No, it's more an issue of human rights, freedom of speach etc. Portugal and Spain were facist states well into the seventies, even though Portugal were founding members of both NATO and EFTA (early forerunner to EU)
http://en.wikipedia.org/wiki/Spain#Spanish_Civil_War
http://en.wikipedia.org/wiki/Portuga...ion_Revolution

Albania is currently applying for membership, and has been eligible since 2003.

As to that, EU has been inducting poorer nations, and we have seen an increase in eastern european crime, trafficing and other less-pleasent stuff that comes with living in a planet with six billion other people.

Quote:
Originally Posted by Emma Royd View Post
"Keep" revenue pouring in? Revenue has never poured into the KHL. If the league wasn't aligned with Putin's government and awash with oil money, it would have gone bankrupt years ago. It has never been profitable, and revenues have never been bountiful. And FWIW, many (most?) KHL teams do the ad thing...Traktor jumps out at me.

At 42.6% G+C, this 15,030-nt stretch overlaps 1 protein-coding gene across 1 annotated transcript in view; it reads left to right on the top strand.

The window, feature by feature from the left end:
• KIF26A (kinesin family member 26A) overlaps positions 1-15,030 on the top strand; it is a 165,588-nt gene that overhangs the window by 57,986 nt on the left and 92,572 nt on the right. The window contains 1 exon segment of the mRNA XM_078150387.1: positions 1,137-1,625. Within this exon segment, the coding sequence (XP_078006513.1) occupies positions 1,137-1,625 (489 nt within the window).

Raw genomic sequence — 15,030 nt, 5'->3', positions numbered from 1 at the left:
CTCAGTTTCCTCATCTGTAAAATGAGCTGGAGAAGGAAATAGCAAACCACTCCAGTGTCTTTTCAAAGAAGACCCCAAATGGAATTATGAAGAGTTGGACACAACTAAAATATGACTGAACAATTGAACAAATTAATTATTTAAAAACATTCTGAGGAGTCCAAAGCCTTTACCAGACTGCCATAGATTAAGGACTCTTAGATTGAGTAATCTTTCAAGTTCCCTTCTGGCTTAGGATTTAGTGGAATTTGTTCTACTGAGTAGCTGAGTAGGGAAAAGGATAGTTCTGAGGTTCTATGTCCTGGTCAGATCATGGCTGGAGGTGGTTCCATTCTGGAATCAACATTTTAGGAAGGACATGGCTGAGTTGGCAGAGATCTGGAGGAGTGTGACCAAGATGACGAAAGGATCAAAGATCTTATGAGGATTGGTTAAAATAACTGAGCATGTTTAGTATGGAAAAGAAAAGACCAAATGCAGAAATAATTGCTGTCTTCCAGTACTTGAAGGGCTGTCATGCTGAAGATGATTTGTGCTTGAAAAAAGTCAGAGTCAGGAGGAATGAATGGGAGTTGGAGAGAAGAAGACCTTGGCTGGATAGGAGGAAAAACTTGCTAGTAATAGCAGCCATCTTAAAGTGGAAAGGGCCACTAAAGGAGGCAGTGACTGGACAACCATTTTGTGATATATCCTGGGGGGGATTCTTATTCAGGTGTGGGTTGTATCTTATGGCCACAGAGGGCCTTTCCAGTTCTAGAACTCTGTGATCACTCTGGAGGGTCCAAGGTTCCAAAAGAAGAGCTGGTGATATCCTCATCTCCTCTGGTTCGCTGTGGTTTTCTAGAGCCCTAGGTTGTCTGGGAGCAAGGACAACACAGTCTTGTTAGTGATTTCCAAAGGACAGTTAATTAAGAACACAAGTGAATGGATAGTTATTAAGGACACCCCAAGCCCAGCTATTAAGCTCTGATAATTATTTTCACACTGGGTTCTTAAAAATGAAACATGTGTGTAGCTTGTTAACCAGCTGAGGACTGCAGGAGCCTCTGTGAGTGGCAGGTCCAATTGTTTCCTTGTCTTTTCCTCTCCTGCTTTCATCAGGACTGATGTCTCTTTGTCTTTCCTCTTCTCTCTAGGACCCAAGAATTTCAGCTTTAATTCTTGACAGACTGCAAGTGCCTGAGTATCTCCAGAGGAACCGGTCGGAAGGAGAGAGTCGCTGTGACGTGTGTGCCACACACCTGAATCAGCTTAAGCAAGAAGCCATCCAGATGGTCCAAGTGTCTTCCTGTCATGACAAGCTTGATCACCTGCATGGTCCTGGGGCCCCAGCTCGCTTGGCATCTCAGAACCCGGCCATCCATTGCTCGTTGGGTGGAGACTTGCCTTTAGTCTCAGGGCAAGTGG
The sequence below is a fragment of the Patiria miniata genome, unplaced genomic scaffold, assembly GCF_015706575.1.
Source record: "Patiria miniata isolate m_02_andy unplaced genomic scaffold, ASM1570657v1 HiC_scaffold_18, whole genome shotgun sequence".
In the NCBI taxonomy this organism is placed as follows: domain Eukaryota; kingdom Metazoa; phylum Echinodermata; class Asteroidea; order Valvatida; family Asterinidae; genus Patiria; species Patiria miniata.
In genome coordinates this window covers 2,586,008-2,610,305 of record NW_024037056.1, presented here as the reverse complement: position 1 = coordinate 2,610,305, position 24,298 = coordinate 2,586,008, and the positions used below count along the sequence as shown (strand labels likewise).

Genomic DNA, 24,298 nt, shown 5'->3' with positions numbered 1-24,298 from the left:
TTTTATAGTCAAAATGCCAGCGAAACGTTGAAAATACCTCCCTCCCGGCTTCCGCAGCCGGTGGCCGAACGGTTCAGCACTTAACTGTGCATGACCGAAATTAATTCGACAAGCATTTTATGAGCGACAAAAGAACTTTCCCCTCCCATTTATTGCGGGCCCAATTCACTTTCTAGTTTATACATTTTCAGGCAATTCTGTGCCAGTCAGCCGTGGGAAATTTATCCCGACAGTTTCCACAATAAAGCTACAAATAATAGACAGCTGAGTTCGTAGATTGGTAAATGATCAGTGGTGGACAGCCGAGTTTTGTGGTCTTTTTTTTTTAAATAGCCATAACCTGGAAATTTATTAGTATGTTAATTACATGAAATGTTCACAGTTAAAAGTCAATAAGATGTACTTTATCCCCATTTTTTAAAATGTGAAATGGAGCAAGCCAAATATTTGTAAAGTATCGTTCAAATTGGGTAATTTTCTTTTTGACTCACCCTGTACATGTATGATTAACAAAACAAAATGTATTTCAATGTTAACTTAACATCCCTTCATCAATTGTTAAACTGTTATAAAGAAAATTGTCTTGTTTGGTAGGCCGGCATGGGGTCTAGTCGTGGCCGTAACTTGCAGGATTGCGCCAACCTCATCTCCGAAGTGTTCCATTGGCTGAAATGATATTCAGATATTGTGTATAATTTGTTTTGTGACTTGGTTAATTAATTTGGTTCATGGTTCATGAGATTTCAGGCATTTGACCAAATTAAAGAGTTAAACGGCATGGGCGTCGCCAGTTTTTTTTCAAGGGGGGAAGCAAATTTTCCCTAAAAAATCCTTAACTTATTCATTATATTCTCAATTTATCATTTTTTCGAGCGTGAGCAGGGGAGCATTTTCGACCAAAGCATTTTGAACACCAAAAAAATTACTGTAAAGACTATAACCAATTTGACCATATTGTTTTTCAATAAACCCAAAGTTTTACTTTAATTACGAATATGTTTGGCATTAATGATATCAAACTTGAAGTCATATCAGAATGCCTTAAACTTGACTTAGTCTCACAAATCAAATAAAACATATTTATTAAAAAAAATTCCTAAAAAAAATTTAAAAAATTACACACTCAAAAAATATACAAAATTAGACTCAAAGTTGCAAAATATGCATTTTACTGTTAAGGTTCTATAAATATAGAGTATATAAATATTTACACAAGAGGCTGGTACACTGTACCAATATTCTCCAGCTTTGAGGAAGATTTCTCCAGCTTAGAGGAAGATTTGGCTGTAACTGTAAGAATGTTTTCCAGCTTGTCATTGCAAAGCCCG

Who says revenue is the main motivation for sports? In europe, it never has been. Sport clubs here are almost never making alot of money, and are either owned because of personal enthusiasm or as a penis enlargment. Just look to the Premier Leauge (UK soccer) where russian big shots are pouring money on some of the clubs.

I think the NHL will suffer as long as the AHL pay is as low as it is. Many talented people from Europe will rather play back home for more, than to toil year after year in the AHL. This again will affect debth, and also the late bloomers (St. Louis type of players). I think most Europeans will prefer NHL over KHL, but most of them will prefer KHL over AHL, and that in turn, will affect NHL, in talent debth; and that the level in AHL won't challenge the prospects the way it has earlier.

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07-05-2011, 05:43 PM
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Unless they make divisions essentially separate leagues, travel will be an issue in the KHL. EurAsia is a big place, we're talking 2 continents, not just one like in the US.

The NHL has never had only 6 teams. Only 6 teams has lasted the test of time. The league has always had more than 6 teams.
I think they already have 2 conferences and play more games against the teams in their conference, I would not be shocked to see a couple of teams from the Asia league join, they would be actually closer to Amur Khabarovsk than any other team currently in the KHL

Edit: Did the research and found that each team plays the other teams in their division 4 times, and twice against every other team


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07-06-2011, 03:14 AM